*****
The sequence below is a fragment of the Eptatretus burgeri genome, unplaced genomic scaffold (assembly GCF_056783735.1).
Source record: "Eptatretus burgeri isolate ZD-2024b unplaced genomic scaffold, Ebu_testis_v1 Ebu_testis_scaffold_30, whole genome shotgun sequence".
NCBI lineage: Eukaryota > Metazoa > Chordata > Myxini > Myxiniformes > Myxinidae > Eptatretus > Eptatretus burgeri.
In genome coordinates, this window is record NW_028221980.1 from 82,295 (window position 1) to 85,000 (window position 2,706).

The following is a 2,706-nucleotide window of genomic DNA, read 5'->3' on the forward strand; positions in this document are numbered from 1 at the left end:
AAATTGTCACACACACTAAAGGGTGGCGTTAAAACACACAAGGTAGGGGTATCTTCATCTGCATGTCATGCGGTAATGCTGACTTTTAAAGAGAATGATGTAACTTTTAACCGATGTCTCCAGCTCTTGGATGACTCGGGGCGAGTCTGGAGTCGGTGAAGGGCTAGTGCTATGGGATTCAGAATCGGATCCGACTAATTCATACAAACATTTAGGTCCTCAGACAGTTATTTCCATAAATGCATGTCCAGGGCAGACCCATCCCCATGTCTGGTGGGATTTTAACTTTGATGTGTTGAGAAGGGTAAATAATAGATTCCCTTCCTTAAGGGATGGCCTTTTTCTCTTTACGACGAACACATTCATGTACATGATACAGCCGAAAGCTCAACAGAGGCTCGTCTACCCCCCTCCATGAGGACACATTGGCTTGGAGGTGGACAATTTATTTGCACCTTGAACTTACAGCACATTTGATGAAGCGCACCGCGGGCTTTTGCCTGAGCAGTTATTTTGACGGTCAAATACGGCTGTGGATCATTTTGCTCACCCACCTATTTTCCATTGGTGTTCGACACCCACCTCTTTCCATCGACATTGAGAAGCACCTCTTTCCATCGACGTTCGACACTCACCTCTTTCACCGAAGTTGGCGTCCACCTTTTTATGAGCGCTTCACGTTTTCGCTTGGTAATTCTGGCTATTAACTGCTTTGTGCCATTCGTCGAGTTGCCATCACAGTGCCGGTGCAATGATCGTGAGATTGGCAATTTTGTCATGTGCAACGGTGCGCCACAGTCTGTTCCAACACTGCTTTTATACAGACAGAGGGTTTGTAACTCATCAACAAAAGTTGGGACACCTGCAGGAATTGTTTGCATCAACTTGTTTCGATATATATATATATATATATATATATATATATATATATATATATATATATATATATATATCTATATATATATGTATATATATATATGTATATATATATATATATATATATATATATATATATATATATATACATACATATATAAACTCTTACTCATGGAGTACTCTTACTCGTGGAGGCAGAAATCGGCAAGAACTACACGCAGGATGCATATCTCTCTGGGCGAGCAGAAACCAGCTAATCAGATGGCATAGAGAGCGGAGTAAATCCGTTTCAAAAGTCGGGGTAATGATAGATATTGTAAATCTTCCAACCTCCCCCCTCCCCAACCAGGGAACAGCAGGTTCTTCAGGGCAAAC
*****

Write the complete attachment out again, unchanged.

The sequence below is a fragment of the Eptatretus burgeri genome, unplaced genomic scaffold (assembly GCF_056783735.1).
Source record: "Eptatretus burgeri isolate ZD-2024b unplaced genomic scaffold, Ebu_testis_v1 Ebu_testis_scaffold_30, whole genome shotgun sequence".
NCBI lineage: Eukaryota > Metazoa > Chordata > Myxini > Myxiniformes > Myxinidae > Eptatretus > Eptatretus burgeri.
In genome coordinates, this window is record NW_028221980.1 from 82,295 (window position 1) to 85,000 (window position 2,706).

The following is a 2,706-nucleotide window of genomic DNA, read 5'->3' on the forward strand; positions in this document are numbered from 1 at the left end:
AAATTGTCACACACACTAAAGGGTGGCGTTAAAACACACAAGGTAGGGGTATCTTCATCTGCATGTCATGCGGTAATGCTGACTTTTAAAGAGAATGATGTAACTTTTAACCGATGTCTCCAGCTCTTGGATGACTCGGGGCGAGTCTGGAGTCGGTGAAGGGCTAGTGCTATGGGATTCAGAATCGGATCCGACTAATTCATACAAACATTTAGGTCCTCAGACAGTTATTTCCATAAATGCATGTCCAGGGCAGACCCATCCCCATGTCTGGTGGGATTTTAACTTTGATGTGTTGAGAAGGGTAAATAATAGATTCCCTTCCTTAAGGGATGGCCTTTTTCTCTTTACGACGAACACATTCATGTACATGATACAGCCGAAAGCTCAACAGAGGCTCGTCTACCCCCCTCCATGAGGACACATTGGCTTGGAGGTGGACAATTTATTTGCACCTTGAACTTACAGCACATTTGATGAAGCGCACCGCGGGCTTTTGCCTGAGCAGTTATTTTGACGGTCAAATACGGCTGTGGATCATTTTGCTCACCCACCTATTTTCCATTGGTGTTCGACACCCACCTCTTTCCATCGACATTGAGAAGCACCTCTTTCCATCGACGTTCGACACTCACCTCTTTCACCGAAGTTGGCGTCCACCTTTTTATGAGCGCTTCACGTTTTCGCTTGGTAATTCTGGCTATTAACTGCTTTGTGCCATTCGTCGAGTTGCCATCACAGTGCCGGTGCAATGATCGTGAGATTGGCAATTTTGTCATGTGCAACGGTGCGCCACAGTCTGTTCCAACACTGCTTTTATACAGACAGAGGGTTTGTAACTCATCAACAAAAGTTGGGACACCTGCAGGAATTGTTTGCATCAACTTGTTTCGATATATATATATATATATATATATATATATATATATATATATATATATATATATATATATCTATATATATATGTATATATATATATGTATATATATATATATATATATATATATATATATATATATATATACATACATATATAAACTCTTACTCATGGAGTACTCTTACTCGTGGAGGCAGAAATCGGCAAGAACTACACGCAGGATGCATATCTCTCTGGGCGAGCAGAAACCAGCTAATCAGATGGCATAGAGAGCGGAGTAAATCCGTTTCAAAAGTCGGGGTAATGATAGATATTGTAAATCTTCCAACCTCCCCCCTCCCCAACCAGGGAACAGCAGGTTCTTCAGGGCAAAC